If the users aren't happy, then in short order, neither will anyone else be. The ubiquity of information technology has exposed users to the best the IT industry has to offer—and the worst. So, if end-user experience is king, how does one go about ensuring users stay happy?
The short answer is application performance management
(APM) tools. Users don’t care if the apps they use are in the cloud, on-premises, or something in between. Users expect their experience to be painless, fast, and error free. It makes the most sense, then, to measure the user experience with tools also capable of application-specific monitoring and analysis in conjunction with infrastructure monitoring and analysis, and that’s exactly where APM tools come in.
APM tools tease signal from noise, examining multiple metrics from “clicks” to “code” and all the infrastructure in between to identify performance problems with applications and their related databases, no matter how complex or distributed they may be. These metrics vary from traditional infrastructure performance indicators such as CPU or storage utilization to performing actual transactional requests directly against an application and its infrastructure to determine real-world latency. With a lot of comprehensive and deep visibility in between.
APM tools can be powerful, but they require knowledge to use. User experience is subjective. IT practitioners using an APM tool need to have knowledge of how to translate user performance expectations into “metrics that matter” for the APM tool to measure and manage, and this requires at least a basic understanding of how the application works and the infrastructure it relies upon, as well as what users expect of it.
Users don’t care about the details of how applications work anymore than they care how the traction control works in their car. If it works as expected, when needed, that’s all they need to know. However, a user’s decision about when application use is needed and their expectations of the performance of the application can both vary radically depending on the specific user.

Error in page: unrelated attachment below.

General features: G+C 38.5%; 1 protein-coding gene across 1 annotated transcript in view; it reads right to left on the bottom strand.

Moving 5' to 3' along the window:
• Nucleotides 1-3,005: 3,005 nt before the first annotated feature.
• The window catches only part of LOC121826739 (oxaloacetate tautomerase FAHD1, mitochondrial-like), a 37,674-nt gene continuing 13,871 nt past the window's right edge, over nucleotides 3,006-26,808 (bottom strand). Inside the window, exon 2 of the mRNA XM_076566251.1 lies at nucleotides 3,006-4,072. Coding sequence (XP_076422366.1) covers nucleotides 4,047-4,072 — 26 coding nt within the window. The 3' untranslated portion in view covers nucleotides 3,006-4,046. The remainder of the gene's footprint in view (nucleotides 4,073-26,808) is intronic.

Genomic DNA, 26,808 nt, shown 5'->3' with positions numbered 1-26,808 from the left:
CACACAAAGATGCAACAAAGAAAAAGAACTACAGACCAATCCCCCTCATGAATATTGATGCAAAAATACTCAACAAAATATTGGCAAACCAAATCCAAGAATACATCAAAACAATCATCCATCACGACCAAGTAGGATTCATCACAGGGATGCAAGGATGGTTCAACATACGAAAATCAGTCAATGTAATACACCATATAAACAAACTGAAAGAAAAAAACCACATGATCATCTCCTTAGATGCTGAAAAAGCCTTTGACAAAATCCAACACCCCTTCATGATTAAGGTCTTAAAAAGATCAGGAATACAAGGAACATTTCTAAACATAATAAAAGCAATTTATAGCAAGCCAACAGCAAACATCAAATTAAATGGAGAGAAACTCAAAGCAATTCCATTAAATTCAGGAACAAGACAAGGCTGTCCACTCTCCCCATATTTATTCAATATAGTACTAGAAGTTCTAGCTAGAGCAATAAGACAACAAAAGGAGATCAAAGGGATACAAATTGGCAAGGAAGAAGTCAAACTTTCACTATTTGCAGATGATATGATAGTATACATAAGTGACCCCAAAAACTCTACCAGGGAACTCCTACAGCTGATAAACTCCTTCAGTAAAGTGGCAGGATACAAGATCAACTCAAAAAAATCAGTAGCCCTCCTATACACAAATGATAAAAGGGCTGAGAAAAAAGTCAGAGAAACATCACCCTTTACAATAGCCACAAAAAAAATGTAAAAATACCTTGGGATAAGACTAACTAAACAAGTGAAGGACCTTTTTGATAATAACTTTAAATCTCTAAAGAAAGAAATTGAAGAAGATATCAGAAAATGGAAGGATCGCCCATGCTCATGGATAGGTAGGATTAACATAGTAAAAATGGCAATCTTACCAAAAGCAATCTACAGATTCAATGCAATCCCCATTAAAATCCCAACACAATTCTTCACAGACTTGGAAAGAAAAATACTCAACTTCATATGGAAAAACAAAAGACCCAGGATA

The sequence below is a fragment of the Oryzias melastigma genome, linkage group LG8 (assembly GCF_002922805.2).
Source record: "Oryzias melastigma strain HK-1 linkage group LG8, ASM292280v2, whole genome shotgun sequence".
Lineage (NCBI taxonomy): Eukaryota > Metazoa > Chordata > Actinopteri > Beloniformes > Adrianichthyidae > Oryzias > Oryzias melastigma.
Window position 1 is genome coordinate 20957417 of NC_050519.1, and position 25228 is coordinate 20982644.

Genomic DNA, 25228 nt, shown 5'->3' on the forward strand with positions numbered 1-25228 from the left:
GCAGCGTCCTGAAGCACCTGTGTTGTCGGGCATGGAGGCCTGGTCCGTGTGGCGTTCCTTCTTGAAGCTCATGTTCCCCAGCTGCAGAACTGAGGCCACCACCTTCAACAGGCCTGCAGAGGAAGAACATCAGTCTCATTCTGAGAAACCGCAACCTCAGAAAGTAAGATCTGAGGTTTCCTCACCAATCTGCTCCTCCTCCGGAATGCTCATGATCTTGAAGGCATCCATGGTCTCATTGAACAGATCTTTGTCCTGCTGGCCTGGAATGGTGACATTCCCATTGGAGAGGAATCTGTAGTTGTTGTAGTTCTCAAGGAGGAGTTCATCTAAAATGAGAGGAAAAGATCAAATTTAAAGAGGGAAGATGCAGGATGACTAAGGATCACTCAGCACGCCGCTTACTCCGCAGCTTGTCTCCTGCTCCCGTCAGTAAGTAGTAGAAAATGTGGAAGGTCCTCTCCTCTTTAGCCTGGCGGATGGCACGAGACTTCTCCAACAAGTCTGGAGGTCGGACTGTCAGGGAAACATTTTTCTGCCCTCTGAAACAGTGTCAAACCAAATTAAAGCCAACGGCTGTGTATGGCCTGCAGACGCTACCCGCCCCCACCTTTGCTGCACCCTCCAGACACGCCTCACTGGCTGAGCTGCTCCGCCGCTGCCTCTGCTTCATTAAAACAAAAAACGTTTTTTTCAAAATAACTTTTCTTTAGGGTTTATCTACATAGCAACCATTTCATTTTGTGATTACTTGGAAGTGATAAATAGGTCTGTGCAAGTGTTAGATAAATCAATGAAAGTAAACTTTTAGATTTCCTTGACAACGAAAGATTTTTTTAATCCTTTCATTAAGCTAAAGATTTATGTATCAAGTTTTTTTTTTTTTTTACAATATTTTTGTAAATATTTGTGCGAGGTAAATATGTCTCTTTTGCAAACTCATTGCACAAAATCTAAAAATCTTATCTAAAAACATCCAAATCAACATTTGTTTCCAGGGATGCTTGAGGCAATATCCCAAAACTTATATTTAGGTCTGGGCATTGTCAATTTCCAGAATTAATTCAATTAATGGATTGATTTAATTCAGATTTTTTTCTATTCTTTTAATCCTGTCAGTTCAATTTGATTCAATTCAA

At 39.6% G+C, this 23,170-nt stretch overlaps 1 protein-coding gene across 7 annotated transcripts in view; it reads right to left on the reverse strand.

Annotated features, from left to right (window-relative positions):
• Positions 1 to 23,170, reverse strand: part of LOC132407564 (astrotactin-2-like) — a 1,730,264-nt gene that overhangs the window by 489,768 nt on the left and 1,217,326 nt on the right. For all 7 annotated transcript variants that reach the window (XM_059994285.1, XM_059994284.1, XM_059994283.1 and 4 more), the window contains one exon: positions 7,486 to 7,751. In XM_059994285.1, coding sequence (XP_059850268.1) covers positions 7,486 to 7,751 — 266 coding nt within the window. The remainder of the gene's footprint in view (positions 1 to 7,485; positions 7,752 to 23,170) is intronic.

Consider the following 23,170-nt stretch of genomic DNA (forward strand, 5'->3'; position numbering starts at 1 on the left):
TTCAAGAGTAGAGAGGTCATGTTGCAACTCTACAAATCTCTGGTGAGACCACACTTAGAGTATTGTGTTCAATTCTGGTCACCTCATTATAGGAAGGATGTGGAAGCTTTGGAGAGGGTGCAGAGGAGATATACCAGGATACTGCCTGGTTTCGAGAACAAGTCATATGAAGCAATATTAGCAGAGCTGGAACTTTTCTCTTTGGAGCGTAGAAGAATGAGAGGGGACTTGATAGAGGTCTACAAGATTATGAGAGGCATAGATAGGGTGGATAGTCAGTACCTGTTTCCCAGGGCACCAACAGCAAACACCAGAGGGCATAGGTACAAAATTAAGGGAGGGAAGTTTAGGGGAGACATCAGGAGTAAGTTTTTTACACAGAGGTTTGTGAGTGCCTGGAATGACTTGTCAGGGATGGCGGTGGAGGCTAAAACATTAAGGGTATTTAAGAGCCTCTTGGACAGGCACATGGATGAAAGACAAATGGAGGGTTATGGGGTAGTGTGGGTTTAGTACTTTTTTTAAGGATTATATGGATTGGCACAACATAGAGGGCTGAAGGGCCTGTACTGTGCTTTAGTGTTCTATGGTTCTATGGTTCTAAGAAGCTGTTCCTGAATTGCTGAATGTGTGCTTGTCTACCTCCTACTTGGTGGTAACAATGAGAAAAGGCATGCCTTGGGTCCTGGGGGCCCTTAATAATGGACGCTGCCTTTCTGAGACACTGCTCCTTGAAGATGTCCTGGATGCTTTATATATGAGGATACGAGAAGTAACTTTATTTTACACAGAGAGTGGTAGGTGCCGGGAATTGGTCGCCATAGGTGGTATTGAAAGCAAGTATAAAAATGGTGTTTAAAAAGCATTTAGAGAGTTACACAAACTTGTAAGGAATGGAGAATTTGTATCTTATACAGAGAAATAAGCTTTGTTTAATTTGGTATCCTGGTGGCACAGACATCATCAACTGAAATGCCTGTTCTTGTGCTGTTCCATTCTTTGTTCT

And if user expectation variability weren't enough of a challenge, end-user diversity certainly is. Users can be customers, employees, business partners, and more. Users can operate from inside the organizational perimeter, where most of the infrastructure involved is directly controlled by your organization—and thus not shared with uncontrollable or unforeseen “noisy neighbors.” Users can also operate from outside the organizational perimeter, where there are any number of intermediate infrastructures, all controlled by different intermediate organizations, with each offering the potential of being a performance bottleneck at any given time.
Further extending complexity, the applications themselves may be "simple" traditional monolithic applications, or they can be massive, sprawling, microservices-based architectures consisting of thousands of dynamically changing individual workloads spread across multiple geographic regions.
It's up to your team to fill in the blanks. So how do you do that?
What Users Care About
Ultimately, users care about four things. Uptime (is the service available when they need it?), accuracy (does it reliably get the job done?), speed (is it fast enough not to be frustrating?), and simplicity. Of these, simplicity is both the most subjective and, to a certain extent, out of the hands of IT operations staff.
Simplicity can be defined as both the ability to find features users want within an application (discoverability) and the ability to accomplish what is desired with minimum fuss. Simplicity is mostly the responsibility of app designers but could become an IT operations problem in some situations.
If a user workflow requires several different apps and services, then IT operations concerns may be a consideration due to operational interactions between them. Poor IP address management (IPAM), for example, could leave a key part of an application offline as individual workloads fail to obtain IP addresses or fail to have them registered with a load balancer.
Similarly, the relative speeds of different services within a distributed application matter. One link in a process chain exhibiting poor performance can easily render the entire application experience undesirable for the user.
Further complicating matters, the user experience can vary for different users of the same distributed application. Each user can potentially have their work processed through unique chains of microservices, as determined by any number of variables, ranging from geography to load balancers routing workloads based on usage.